Skip to content

University of Washington debuts new Urban Freight Lab in partnership with Costco, Nordstrom, UPS

University of Washington debuts new Urban Freight Lab in partnership with Costco, Nordstrom, UPS
University of Washington debuts new Urban Freight Lab in partnership with Costco, Nordstrom, UPS
October 12, 2016   //   

By Taylor Soper

A new lab at the University of Washington will bring together a multitude of stakeholders — urban planners, city officials, researchers, truck freight carriers, logistics experts, commercial developers, and companies like UPS, Nordstrom, and Costco — to come up with solutions that improve the way goods are delivered to our homes.

The Urban Freight Lab, part of the UW’s Supply Chain Transportation & Logistics department (SCTL), debuted on Wednesday. The lab will initially aim to figure out better ways for e-commerce companies to solve the “last mile,” or the last leg of a delivery that typically takes truck drivers through city streets, commercial vehicle load zones, and privately-owned buildings.

UPS, Nordstrom, and Costco are the founding industry members. The City of Seattle is putting up $285,000 over the next three years for the lab.

“The Urban Freight Lab at the UW SCTL Center is the place for companies working at the dead center of e-commerce in fast growing cities to develop and ground test low-cost, promising solutions to delivering goods,” SCTL director Anne Goodchild told GeekWire. “Urban Freight Lab membership benefits include delivery of new data-based knowledge and insights about the effects of several truck freight parking and freight-loading-bay action strategies proposed for implementation in the City of Seattle, before they are applied.”

At the outset, membership will be limited to 12 companies from four sectors: retail, urban truck freight carriers, technology companies, and retail and multifamily-residential building developers and operators. One of the founding members is John Dodero, vice president of engineering operations technology for UPS who heads up projects like robotics, autonomous vehicles, drones, and new scanning innovations. Membership costs $15,000 per year, per company.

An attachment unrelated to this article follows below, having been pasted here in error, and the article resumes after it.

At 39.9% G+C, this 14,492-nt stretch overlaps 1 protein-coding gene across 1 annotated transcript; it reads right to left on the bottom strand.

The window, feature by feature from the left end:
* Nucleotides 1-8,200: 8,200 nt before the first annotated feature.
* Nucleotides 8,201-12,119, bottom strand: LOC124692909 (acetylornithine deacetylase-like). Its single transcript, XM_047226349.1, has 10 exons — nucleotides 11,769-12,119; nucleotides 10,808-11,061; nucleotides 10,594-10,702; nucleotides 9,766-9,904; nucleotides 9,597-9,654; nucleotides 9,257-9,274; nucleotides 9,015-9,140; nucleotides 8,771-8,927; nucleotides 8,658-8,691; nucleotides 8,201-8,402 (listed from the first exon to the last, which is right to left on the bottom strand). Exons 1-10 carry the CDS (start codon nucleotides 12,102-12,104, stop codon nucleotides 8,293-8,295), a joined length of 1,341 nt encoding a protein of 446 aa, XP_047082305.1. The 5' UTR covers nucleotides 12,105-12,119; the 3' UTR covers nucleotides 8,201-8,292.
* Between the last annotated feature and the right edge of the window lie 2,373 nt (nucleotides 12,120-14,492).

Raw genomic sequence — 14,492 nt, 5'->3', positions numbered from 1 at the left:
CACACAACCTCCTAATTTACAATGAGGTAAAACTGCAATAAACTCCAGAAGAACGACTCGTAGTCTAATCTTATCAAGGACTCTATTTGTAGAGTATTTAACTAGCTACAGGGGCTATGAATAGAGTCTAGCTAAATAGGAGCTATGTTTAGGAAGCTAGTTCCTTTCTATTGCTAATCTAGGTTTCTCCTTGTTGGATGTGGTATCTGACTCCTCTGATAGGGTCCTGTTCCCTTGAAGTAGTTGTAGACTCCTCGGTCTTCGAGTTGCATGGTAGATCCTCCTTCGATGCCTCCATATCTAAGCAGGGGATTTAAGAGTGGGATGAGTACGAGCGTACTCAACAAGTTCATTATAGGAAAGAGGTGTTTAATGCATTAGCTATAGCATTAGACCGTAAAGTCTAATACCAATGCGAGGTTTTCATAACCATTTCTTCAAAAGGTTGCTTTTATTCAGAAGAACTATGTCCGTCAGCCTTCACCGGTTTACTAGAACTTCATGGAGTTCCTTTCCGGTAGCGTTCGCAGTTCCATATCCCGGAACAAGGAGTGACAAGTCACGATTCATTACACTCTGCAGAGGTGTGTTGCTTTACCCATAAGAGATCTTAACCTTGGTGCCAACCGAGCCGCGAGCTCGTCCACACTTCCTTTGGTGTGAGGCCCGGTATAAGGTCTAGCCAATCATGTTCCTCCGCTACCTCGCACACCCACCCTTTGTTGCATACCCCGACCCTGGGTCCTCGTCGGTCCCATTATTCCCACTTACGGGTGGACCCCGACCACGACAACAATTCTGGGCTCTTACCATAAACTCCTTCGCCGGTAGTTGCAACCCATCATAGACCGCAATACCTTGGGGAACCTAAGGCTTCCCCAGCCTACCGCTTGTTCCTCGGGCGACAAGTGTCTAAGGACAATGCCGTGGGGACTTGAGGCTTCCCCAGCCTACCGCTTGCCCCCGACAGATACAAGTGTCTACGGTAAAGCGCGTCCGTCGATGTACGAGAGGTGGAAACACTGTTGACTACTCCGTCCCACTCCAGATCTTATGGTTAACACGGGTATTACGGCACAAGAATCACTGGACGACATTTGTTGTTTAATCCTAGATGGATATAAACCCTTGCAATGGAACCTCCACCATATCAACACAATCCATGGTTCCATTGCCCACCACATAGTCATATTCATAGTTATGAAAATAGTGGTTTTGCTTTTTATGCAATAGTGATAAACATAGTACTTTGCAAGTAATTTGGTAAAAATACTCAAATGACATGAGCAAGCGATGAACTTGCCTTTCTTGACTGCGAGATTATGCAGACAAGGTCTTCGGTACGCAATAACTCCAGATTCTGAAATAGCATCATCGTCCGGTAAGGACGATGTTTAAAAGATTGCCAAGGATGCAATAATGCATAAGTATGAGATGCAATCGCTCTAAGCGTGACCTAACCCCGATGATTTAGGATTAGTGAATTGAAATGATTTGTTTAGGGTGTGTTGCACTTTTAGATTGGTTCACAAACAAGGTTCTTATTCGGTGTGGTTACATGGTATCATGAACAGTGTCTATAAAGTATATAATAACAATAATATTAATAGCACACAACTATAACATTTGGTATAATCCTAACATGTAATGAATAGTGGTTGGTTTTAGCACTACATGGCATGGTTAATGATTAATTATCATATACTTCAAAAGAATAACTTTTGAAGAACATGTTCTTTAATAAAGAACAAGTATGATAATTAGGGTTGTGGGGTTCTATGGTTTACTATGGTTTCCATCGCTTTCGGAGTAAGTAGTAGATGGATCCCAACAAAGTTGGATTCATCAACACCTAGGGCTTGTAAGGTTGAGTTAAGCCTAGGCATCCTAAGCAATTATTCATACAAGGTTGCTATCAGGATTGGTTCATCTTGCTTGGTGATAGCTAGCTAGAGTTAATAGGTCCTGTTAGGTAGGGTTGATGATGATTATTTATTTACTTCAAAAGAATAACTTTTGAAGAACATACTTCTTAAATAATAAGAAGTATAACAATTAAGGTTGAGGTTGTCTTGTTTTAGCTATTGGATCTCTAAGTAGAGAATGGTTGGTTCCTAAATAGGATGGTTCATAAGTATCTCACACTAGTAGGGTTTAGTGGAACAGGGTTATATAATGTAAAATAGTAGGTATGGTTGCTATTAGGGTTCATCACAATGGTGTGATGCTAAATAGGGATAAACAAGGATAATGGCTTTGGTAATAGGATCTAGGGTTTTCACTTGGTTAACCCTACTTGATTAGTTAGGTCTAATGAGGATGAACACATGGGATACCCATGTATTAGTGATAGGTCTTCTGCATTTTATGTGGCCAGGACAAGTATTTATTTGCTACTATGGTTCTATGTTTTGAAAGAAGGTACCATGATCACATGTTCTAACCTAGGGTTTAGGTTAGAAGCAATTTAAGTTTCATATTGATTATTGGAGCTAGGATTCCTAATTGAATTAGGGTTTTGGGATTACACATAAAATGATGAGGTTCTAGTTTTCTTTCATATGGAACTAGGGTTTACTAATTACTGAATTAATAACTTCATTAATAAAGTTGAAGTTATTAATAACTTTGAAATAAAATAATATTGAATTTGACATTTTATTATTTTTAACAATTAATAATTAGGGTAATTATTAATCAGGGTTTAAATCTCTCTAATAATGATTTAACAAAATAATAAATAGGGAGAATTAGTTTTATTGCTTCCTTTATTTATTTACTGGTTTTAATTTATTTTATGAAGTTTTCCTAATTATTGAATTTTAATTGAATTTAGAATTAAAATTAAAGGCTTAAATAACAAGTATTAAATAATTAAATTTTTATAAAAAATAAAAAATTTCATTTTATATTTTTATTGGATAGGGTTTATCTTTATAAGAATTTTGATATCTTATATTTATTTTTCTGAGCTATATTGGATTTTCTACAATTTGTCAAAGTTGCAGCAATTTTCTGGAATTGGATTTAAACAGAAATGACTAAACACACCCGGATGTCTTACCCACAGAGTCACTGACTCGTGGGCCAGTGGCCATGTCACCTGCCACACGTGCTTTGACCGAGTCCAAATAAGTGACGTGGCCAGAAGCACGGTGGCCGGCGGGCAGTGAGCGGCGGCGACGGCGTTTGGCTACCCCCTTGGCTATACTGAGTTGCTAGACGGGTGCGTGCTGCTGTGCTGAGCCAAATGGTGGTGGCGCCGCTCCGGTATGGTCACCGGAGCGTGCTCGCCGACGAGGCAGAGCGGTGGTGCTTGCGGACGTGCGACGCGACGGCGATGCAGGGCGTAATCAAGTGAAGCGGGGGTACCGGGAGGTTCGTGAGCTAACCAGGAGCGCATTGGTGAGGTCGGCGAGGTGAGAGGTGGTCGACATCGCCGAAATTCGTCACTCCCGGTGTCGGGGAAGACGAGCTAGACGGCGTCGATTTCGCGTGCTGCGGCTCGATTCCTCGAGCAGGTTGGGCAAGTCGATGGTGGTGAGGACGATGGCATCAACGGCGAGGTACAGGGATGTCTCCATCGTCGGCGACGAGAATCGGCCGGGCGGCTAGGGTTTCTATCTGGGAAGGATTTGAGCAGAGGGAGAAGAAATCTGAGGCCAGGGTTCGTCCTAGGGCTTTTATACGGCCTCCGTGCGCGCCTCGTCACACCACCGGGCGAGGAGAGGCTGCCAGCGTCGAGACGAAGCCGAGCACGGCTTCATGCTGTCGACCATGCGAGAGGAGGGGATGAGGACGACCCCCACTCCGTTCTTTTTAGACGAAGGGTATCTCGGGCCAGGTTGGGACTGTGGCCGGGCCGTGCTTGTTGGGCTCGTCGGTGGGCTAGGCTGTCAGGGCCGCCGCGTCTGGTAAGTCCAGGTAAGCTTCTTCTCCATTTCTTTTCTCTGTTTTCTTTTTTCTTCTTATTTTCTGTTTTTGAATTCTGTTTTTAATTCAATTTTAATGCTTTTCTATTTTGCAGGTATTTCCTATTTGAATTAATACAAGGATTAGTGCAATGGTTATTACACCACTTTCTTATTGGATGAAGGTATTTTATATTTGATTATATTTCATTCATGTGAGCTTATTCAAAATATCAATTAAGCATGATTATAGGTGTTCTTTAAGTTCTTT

“We have more than 300 Nordstrom and Nordstrom Rack stores — many in dense urban settings with a range of delivery settings, including common docks and unique situations,” Loren VandenBerghe, director of transportation at Nordstrom, said in a statement. “We are always interested in ways to better support our stores so we can better serve our customers. The SCTL’s efforts will be beneficial for us to glean some new best practices and actively participate in creating solutions so we can continue to do so.”

The UW said students and researchers in the SCTL will map existing freight infrastructure to learn more about how deliveries are being processed. They’ll also test solutions both in simulation and the real world, while coming up with an “Urban Freight Score” — similar to WalkScore — for various locations that puts a number on the ability for truck drivers to access a given drop-off area in Seattle.

The city’s involvement is also key, as limited curb and parking space in Seattle can affect how fast a delivery is completed. The UW said SCTL is unique compared to other supply chain research programs around the country given how public and private stakeholders are working together.

The “last mile” has become more of a pressing problem for supply chain managers as the e-commerce industry continues to grow and consumers expect their purchased products immediately. The UW cites Census data that shows U.S. online sales taking up 8 percent of total retail sales during Q1 of 2016, and up 15 percent from last year.

Tech giants and startups alike are trying to figure out the most efficient way to manage the last mile. A perfect example is Seattle-based Amazon, which is developing delivery drones and opening up Prime Now distribution centers — all to help speed up the time it takes between someone ordering online and that person receiving their purchase, particularly during the last stretch of delivery.

The UW is also involved in another new project aimed at solving transportation-related issues. This past March the university hosted a launch event for Challenge Seattle, a non-profit initiative led by former Washington Gov. Christine Gregoire that aims to create a better transportation system in Seattle. One key aspect of Challenge Seattle is a newly-established Mobility Innovation Center at the UW which, similar to the Urban Freight Lab, will bring together local government, the private sector and academic transportation experts to develop innovative solutions that improve the regional transportation infrastructure.